Twice before, Aaron Tam has come close to being baptized.
As the Easter Vigil approaches, "I'm excited and nervous all at the same time," said Tam, 31. "I'm excited because the journey's not over. It's just beginning."
His RCIA leaders' words have made their mark. "The best words that hit home to me were: When you get baptized, it's a blessing, but it's also it comes with a great responsibility."
He had been thinking the same thing. "It doesn't stop there," he said. "I wonder what's going to happen after the RCIA program."
Going to Mass once a week will not be enough, he said. He looks forward to becoming involved in ministries. Some parishioners cook at the Midway Shelter in Alameda; Tam said he thinks he and his wife Angela will become involved in that, too.
Before the Easter Vigil, Aaron and Angela Tam, who were married civilly seven years ago, have a date at the altar to have their marriage convalidated at St. Joseph Basilica.
Giving back is hard-wired in Aaron Tam, father of a daughter and a son, and fitness trainer settling into life in his hometown.
He was a senior at Encinal High School — honor student, student athlete and battalion commander of the Junior ROTC — when he walked into his Advanced Placement English class Sept. 11, 2001, to see images of the World Trade Center on the television screen.
That spring, he was admitted to college — UOP, UC-Santa Cruz, UC-Santa Barbara and San Jose State. "I didn't want to get loans," he said. "I didn't want to be a burden on my parents."
He made this decision: "I'm going to join the Marine Corps."
Working security for Explosive Ordnance Disposal, he was 10 feet from a device when it detonated.
"When I came to, I thought I was knocked down," he said. "My vision was going in and out."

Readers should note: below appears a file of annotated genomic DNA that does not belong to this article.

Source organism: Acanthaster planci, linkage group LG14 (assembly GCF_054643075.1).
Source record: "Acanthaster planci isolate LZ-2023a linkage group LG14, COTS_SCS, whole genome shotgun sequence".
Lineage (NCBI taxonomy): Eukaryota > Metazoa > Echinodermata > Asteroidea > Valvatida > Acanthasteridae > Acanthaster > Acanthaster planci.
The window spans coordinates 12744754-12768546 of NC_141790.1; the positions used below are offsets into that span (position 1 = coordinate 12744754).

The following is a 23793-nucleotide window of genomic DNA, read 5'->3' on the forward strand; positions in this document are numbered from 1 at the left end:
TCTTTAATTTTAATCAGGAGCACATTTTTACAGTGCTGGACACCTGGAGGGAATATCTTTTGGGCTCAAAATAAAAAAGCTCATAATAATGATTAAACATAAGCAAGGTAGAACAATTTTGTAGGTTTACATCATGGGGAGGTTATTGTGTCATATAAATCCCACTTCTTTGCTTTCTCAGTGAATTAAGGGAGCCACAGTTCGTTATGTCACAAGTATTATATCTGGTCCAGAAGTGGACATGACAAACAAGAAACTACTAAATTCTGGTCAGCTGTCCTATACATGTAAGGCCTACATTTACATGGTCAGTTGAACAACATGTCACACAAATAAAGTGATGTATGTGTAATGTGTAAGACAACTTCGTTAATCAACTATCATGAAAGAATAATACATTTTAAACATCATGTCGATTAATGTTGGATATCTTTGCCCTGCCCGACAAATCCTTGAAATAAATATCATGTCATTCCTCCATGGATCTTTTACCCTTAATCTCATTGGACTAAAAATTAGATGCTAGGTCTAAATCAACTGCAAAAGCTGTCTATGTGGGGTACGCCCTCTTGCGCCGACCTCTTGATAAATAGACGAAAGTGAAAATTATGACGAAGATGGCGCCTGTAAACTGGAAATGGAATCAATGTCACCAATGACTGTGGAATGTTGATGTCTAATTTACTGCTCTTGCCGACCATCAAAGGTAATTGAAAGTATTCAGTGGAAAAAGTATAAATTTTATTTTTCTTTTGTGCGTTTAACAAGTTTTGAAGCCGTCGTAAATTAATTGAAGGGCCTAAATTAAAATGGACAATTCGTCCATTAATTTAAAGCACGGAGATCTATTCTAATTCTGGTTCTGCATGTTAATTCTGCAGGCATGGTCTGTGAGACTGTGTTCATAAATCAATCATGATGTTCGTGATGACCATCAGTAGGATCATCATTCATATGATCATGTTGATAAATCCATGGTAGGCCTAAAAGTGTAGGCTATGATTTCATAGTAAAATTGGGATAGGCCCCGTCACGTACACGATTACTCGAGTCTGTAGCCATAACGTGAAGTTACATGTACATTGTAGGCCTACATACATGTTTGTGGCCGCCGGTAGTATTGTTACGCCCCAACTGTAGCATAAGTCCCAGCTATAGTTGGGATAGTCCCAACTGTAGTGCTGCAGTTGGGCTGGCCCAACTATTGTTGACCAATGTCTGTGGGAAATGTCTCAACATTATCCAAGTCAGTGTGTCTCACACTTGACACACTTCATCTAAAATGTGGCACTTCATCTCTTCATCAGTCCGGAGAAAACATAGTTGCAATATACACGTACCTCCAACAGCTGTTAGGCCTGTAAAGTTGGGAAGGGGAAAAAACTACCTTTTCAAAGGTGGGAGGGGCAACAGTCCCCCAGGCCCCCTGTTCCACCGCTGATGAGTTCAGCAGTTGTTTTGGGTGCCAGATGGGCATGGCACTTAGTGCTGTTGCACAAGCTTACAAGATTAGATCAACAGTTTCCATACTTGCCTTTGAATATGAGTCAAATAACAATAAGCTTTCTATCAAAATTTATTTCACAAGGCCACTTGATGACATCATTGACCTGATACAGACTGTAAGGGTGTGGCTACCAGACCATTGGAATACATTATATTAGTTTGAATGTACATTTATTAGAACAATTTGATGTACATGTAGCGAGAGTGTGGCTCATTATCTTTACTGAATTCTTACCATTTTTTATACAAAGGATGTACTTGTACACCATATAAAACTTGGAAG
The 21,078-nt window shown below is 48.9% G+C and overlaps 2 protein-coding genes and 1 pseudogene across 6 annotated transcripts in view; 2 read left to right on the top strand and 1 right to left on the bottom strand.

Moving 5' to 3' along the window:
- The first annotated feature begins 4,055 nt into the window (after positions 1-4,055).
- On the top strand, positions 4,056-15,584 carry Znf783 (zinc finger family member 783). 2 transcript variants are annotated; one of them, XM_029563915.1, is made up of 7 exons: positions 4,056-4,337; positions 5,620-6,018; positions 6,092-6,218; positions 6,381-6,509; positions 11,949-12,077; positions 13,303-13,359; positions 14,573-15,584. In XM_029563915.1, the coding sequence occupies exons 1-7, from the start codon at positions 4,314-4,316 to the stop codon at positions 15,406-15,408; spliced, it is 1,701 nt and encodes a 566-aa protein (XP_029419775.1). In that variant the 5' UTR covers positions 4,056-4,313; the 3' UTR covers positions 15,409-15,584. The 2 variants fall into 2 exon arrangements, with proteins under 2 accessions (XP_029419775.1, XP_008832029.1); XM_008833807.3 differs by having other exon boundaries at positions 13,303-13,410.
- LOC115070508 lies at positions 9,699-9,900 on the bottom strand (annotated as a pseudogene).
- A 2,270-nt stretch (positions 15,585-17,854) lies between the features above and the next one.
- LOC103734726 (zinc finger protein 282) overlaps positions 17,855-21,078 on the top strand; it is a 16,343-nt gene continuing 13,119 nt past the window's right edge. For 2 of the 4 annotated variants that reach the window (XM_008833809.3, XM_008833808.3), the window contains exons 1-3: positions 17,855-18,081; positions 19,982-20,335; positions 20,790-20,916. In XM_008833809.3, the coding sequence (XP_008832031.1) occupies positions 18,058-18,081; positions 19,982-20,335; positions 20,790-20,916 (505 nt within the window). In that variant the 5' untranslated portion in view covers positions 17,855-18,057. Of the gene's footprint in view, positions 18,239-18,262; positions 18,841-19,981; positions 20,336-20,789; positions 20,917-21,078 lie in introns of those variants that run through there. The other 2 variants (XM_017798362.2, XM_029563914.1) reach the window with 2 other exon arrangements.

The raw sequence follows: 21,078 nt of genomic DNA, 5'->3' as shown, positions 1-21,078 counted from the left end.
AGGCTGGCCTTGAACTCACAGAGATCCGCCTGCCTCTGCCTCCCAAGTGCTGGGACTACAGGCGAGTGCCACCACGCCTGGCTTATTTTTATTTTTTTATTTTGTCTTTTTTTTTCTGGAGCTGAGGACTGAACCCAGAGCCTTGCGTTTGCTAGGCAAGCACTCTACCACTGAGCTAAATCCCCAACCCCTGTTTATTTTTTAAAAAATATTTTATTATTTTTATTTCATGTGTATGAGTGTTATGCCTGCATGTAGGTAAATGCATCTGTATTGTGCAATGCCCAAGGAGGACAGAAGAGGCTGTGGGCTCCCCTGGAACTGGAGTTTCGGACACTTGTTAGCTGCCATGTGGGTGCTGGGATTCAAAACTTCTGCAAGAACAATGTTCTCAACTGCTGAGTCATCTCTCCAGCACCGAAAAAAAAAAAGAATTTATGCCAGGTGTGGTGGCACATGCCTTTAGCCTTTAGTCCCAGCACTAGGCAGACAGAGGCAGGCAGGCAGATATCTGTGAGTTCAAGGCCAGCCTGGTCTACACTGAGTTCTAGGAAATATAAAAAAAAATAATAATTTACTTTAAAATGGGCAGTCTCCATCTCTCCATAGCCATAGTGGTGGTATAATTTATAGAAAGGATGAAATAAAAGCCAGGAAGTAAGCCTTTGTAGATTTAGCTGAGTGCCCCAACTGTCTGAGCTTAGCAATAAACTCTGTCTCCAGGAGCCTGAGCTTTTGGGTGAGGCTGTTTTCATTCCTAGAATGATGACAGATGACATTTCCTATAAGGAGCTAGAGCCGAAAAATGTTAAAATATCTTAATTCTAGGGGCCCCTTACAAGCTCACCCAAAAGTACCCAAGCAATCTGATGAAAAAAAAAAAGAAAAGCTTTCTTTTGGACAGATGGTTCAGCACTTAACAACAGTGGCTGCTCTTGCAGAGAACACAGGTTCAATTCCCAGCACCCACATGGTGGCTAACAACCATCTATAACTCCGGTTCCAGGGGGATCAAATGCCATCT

What he did see: his exposed kneecap and femur.
He heard, "Stay down. You're hit."
"They are miracles, if you think about it," he said. "I was bleeding out so bad they said, 'You might not make it.' Someone's watching out for me."
Flown to Baghdad by helicopter, he waited for a neurosurgeon to arrive from Germany to repair his damaged brain.
His next memory was waking up in the ICU. His speech was garbled, his left arm dangled, his legs didn't move, but his right hand worked.
"Hey, I'm OK," he recalled.
He spent the next year and a half recovering. "I was 20 at the time," he said. "You want to get back up."
"Getting back up" meant training to become an Explosive Ordnance Disposal technician.
"Four years became eight years; eight years became 12 years,' he said. "It was hard on my family, my kids, my wife.
"I think it was God's plan for me to have my kidneys fail, because I never would have gotten out on my own."
Tam's medical retirement from the Marine Corps came as a result of two episodes of kidney failure.
In the course of his medical retirement, Tam went to the National Intrepid Center of Excellence in Bethesda, Maryland. There, he met art therapist Melissa Walker, who gave the wounded service members a plain mask and provided materials for them to personalize them.
Tam's mask portrays his injuries: a bone flap rises on the left side, exposing his left frontal lobe, left atrophied by his blast injuries. Pieces of metal dot his face, representing the shrapnel embedded there.
A photograph of Aaron Tam, in his Marine dress blues wearing the mask, appears on the cover of the February 2015 issue of the National Geographic.
It was not something he pointed out to his RCIA group at St. Joseph. "It's not about me," he said. "We're all on this journey together."
Aaron Tam's journey has been more than a decade in the making. "I wanted to become Catholic," he said. "I thought about it when I was in boot camp — this was before I met Angela — but I didn't really know much. That's not the time you start asking questions."
The desire to become Catholic stayed with him "as the years went by," he said.
"You don't have to be religious, but if your life is in danger, you're going to start believing in something real fast.
"Right then and there, I knew that's what I wanted to do," he said. "I wanted to go toward Catholicism. I like the community. It's one thing to be Christian, to be Catholic, the community is tighter."
He got another example of that tight community when he attended the Rite of Election at the Cathedral of Christ the Light last month.
If he'd known the bishop is a military chaplain, he said, he would have worn his dress blues.
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